At my university two-thirds of the students in Chinese study at a distance. The distance mode of delivery required the writing of study guides that were printed out and mailed to the students. The remaining students, mostly school leavers, were/are taught face-to-face internally using the same study material. When the university transitioned to online teaching the internal students had access to the course online sites. At that point, the environment comprised what is referred to as a “dual mode of teaching” with a “blended form of learning.”

In about the year 2000 the university purchased the license for Moodle (Stream) that became the learning management system for all staff and students teaching and learning online. We were all working off the same page, as it were. As the situation evolved I came to view the online delivery as a seamless development of the provision of distance teaching. The following points sum up how I tackled my offering in dual mode of the foundation course on pre-modern China. Continue reading

Online teaching suggestions (2)

I am a tutor at the University of Melbourne and am currently doing all classes online.Here are some things that I think work well in the online classroom.

  1. For any texts that you require the students to read, use Perusall. It is an app that can be accessed through Canvas and allows students to annotate and ask questions about a text where all students can see other students annotations. We asked students to ask two questions and make four responses to questions given for each text. This can be marked or not as you wish.
  2. Zoom is good for breakout rooms. During the breakout room session, instead of just getting the students to talk on a particular topic, I set up some questions on a site called Crowdpurr so they have some structure to their conversation. Students will be broken into groups of about three students and one of them will open the Crowdpurr questions and share their screen so that everyone in the breakout room can see them. These questions are times and their answers can all be seen on my computer (Here is an example of what it looks like: https://crowd.live/YHTMZ) After about 10 minutes we will come back together as a class and discuss the questions and their answers.
  3. Zoom hack. If you want more interaction between students during breakout sessions, make all students ‘co-hosts’ and they will be able to move freely between Zoom breakout rooms. Good for parties and get to know you events.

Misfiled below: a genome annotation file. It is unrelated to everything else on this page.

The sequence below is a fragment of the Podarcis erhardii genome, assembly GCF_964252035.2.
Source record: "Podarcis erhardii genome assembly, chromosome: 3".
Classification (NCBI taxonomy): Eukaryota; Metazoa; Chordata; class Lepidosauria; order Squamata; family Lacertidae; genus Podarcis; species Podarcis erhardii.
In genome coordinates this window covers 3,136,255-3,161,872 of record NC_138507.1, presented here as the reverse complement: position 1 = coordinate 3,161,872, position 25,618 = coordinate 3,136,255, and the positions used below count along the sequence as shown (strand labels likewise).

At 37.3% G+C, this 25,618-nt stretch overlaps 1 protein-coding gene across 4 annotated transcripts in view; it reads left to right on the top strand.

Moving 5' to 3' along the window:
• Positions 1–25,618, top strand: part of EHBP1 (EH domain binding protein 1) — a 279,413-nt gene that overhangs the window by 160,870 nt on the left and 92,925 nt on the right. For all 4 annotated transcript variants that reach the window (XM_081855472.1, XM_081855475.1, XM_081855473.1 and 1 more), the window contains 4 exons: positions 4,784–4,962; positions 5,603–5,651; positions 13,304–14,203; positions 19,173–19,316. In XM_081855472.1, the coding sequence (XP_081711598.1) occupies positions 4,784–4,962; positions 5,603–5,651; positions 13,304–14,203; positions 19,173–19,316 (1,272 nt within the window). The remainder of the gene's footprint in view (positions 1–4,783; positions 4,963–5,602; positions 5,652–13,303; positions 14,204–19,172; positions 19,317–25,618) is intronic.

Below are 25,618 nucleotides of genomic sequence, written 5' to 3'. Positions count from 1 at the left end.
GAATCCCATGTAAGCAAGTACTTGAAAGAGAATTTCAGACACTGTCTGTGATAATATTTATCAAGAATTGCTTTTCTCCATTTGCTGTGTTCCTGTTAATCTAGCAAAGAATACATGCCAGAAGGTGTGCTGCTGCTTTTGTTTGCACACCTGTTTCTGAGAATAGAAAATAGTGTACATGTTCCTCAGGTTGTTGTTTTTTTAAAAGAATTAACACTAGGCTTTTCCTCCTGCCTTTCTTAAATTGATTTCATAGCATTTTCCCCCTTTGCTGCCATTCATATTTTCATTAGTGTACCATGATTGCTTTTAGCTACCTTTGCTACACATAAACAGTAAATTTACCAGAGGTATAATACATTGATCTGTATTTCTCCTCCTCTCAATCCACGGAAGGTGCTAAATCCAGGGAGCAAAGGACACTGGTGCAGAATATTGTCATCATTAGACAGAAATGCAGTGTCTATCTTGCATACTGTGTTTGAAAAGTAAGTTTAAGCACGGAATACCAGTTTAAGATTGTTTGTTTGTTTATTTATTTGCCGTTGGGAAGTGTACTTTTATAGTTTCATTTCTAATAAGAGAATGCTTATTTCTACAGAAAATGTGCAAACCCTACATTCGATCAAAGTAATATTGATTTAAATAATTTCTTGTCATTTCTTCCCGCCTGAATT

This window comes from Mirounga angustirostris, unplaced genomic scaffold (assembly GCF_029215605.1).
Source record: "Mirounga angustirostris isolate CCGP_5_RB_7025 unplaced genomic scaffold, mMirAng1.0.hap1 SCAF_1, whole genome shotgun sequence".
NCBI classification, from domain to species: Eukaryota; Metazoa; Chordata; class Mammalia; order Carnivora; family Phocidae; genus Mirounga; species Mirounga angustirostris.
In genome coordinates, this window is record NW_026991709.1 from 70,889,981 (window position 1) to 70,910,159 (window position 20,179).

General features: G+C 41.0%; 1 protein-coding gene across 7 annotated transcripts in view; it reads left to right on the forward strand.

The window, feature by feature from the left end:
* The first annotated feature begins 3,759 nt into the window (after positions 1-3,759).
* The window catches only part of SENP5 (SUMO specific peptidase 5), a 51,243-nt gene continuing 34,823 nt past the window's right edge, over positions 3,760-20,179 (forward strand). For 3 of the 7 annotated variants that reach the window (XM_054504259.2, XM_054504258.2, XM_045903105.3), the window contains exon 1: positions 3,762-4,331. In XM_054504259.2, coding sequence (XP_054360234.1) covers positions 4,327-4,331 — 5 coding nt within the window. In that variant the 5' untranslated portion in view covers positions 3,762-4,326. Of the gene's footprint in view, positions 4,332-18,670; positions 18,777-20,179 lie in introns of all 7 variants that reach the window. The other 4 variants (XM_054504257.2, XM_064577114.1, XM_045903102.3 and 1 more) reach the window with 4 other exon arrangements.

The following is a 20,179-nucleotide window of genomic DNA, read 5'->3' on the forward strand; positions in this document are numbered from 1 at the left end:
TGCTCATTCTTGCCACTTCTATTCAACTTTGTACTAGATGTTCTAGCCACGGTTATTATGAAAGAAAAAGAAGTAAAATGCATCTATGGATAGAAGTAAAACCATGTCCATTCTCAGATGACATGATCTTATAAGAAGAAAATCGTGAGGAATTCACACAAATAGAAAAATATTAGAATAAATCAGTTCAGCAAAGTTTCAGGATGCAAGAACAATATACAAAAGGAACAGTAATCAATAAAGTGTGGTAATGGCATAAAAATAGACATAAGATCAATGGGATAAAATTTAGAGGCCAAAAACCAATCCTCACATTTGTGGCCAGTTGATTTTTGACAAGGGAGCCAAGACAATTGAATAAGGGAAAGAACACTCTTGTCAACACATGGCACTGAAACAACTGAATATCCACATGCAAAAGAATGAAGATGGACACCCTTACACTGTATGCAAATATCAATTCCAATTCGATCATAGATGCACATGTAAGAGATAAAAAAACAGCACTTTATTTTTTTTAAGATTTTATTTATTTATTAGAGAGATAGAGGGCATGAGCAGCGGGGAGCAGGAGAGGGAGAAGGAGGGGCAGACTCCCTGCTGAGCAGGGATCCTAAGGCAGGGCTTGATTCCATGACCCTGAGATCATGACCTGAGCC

4. Use Padlet if you want them to do some in-class exercises. This way you can see in real-time whether they have taken on board what you have taught and where you will need to focus your attention on issues that arise. This is like a very short formative assessment. Check out an example here: https://padlet.com/michael_broughton/c3ag0dimymtu
  5. You probably already know, but you can share videos and music from your screen by clicking the ‘optimise for sharing video button’ on your Zoom sharescreen box.
  6. Be creative and aim for more interaction and collaboration. For the new students this semester, I took them on a virtual tour of the campus using Google maps and sharing my screen with them.
  7. Group work is better than individual work. Creating a sense of community is really important.
  8. Having another platform outside Canvas/LMS for the students to have fun and share ideas is really good. As most of our students are in China, we use WeChat, (maybe not such a good idea in the US right now). Perhaps Slack or something similar that lets them share ideas, videos, discuss, give vent to frustrations etc. This is the ‘Dionysian’ element of interaction that is often overlooked when focusing on creating online learning.

If you have any questions feel free to get in touch. Hope your classes go well.

Regards,

Michael Broughton <michael-c-broughton@hotmail.com>

P.S. I am always looking for good ideas. If you get lots of good suggestions maybe you could arrange them in a Padlet like this: https://unimelb.padlet.org/eLearning/OnlineHub so that everyone can see them and use them in their teaching.

Online teaching suggestions (1)